The wind starts to blow through the pine boughs and I can feel the sway. My best friend Carl calls up from the treehouse platform below, worried. The pine tree creaks as it bends, one way then back again; it’s so easy to climb too high without realizing it, to get stuck with no easy way back down. Sometimes all you can do is cling tight and wait for the wind to pass.
There’s a question I can’t quite shake as we look ahead to the arrival of the (probable) Son Boy. Why is it, exactly, that a little boy can’t grow up to be a woman? Why can’t the one follow the other, or even flow from the other?
There is a scene in the kids book George by Alex Gino that ripped my heart out like no writing ever quite has. In it, the nine-year-old protagonist, Melissa, sits on the edge of her sink, stares into the mirror, and envisions her future self, all that will happen, all the damage her Y-chromosome will cause if she can’t find a way to stop it. When I sat on the edge of my bathroom sink at nine, all those hours with the door locked, just staring into the mirror, I wasn’t looking at discord, present tense. I saw an appalling future. My child’s fingers traced a hairline still full and round, knowing where it would go. I was lost in nightmares of bristles like black pine cones bursting from the pores of my smooth face. Jutting angles and muscles in slabs and skin thick as cowhide. I saw this all mapped out in the one who gave me my Y-chromosome, and saw no other path, no way out. And so I spent so much time in the mirror trying to fix and save those images, that point in time, that state of being, in memory if nowhere else. I spent so much time mourning a present while I was still living it.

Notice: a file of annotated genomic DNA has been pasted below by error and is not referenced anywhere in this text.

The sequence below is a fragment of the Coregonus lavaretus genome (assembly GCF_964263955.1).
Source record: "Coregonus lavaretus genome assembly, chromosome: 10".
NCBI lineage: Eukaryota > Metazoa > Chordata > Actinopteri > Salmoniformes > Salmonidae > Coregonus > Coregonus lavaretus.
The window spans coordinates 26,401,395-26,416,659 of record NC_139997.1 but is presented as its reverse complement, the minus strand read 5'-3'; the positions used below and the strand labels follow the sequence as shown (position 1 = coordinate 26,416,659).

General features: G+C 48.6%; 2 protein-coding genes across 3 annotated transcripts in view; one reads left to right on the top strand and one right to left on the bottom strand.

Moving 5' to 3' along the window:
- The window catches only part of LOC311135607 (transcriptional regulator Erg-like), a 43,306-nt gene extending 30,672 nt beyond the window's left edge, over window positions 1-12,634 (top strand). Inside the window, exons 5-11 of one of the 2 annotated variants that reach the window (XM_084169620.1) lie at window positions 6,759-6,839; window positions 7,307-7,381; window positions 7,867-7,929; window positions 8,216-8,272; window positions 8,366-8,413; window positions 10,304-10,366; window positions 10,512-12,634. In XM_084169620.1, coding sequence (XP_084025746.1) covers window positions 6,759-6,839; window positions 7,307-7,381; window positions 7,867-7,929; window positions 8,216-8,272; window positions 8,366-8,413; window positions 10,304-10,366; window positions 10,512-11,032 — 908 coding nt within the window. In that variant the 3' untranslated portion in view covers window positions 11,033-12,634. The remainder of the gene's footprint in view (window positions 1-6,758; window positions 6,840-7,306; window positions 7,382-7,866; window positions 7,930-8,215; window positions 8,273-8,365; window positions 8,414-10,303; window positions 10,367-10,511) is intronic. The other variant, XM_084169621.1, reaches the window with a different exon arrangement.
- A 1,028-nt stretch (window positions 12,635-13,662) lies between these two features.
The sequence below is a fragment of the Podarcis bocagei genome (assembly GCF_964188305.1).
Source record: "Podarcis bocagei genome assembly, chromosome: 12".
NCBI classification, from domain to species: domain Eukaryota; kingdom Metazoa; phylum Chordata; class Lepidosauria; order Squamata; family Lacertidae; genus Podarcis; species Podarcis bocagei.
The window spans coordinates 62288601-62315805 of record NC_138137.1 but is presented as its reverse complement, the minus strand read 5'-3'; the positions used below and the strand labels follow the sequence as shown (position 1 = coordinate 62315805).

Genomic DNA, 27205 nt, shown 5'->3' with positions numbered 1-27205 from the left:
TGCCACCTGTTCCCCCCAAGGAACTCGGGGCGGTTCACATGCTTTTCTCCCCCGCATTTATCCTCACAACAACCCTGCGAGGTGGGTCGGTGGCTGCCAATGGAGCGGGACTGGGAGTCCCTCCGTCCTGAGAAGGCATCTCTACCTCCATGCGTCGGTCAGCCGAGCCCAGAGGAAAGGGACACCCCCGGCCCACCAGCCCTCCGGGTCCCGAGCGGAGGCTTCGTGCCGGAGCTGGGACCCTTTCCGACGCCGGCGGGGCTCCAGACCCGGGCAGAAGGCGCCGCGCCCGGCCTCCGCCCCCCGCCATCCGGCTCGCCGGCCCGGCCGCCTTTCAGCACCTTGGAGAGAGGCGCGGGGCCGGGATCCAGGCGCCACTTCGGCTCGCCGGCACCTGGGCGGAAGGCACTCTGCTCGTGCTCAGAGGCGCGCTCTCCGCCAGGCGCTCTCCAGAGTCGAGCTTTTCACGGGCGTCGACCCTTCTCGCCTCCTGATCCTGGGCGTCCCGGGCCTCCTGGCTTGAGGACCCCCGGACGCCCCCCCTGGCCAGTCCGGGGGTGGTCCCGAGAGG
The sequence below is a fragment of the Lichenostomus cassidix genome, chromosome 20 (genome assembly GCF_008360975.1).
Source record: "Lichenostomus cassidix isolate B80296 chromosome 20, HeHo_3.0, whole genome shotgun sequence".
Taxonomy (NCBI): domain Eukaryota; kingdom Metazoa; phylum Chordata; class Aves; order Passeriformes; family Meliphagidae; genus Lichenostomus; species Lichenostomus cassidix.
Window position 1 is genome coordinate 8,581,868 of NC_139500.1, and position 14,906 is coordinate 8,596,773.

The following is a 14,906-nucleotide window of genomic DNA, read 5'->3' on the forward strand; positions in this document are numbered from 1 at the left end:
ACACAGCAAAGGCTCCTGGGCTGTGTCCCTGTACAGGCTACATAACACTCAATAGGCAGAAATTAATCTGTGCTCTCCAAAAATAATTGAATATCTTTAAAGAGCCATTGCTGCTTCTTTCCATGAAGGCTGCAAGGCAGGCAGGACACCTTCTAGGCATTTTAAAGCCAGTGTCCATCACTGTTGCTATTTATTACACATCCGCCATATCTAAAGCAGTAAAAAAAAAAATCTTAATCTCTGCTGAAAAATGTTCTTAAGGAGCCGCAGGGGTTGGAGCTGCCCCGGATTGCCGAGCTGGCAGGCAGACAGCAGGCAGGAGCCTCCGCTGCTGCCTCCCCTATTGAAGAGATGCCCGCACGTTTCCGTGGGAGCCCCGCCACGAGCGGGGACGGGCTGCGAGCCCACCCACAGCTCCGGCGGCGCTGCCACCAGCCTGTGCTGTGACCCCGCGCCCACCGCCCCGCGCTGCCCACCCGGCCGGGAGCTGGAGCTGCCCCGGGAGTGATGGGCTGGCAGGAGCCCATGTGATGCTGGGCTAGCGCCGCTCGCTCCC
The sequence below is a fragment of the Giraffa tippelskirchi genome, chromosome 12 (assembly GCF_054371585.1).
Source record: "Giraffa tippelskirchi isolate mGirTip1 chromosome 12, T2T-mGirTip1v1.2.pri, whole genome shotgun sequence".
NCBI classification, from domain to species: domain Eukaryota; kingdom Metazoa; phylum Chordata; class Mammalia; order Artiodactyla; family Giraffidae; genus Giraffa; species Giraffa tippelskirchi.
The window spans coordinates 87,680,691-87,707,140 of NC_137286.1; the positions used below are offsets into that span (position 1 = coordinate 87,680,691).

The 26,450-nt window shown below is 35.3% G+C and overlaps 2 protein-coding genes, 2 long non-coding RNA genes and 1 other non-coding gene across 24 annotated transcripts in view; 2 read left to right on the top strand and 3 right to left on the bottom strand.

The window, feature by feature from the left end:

But for me, then and there, in that body, in that self, I was okay.
I wonder often how it could have been, if I could somehow reach back and place a light hand on that kid’s shoulders, on that little boy’s shoulders, and tell him that no, it can be okay. That no, things can be different. That no, what he’s foreseeing is a possibility but not a destiny.
And I wonder now, what it would take to draw that kid back through time, to bring him into the here and now.
I wonder what it would take to let him live, here and now, so the Son Boy can know him, too.
Elanor Broker is a writer and civil rights attorney in Portland, Oregon. Their work has appeared in Slate, Catapult, Electric Literature, Gertrude Press, and other publications. Read more at www.elanorbroker.com and on twitter @elanorbroker.